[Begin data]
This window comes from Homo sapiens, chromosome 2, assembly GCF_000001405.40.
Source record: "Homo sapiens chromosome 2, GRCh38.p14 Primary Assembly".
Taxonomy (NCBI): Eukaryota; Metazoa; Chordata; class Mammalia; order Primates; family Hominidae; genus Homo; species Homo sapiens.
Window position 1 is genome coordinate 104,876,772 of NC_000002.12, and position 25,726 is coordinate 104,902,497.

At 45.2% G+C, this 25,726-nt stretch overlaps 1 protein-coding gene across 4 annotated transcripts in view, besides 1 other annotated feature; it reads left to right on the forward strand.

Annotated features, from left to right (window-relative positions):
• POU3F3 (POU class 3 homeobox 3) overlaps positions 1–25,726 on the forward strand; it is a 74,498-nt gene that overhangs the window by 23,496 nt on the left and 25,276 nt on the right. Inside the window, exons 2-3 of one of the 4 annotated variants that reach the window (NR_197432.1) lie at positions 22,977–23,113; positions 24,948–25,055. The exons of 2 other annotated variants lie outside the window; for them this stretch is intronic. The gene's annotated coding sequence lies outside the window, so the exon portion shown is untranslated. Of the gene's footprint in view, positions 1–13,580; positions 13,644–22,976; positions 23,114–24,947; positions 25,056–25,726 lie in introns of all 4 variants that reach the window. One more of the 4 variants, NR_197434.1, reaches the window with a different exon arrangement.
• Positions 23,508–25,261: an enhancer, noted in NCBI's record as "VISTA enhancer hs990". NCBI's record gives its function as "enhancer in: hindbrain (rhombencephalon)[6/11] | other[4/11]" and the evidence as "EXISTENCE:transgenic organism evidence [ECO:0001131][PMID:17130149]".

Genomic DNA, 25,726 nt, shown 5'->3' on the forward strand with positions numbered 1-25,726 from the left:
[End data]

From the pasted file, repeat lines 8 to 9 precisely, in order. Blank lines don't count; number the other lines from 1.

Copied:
• Positions 23,508–25,261: an enhancer, noted in NCBI's record as "VISTA enhancer hs990". NCBI's record gives its function as "enhancer in: hindbrain (rhombencephalon)[6/11] | other[4/11]" and the evidence as "EXISTENCE:transgenic organism evidence [ECO:0001131][PMID:17130149]".

Genomic DNA, 25,726 nt, shown 5'->3' on the forward strand with positions numbered 1-25,726 from the left: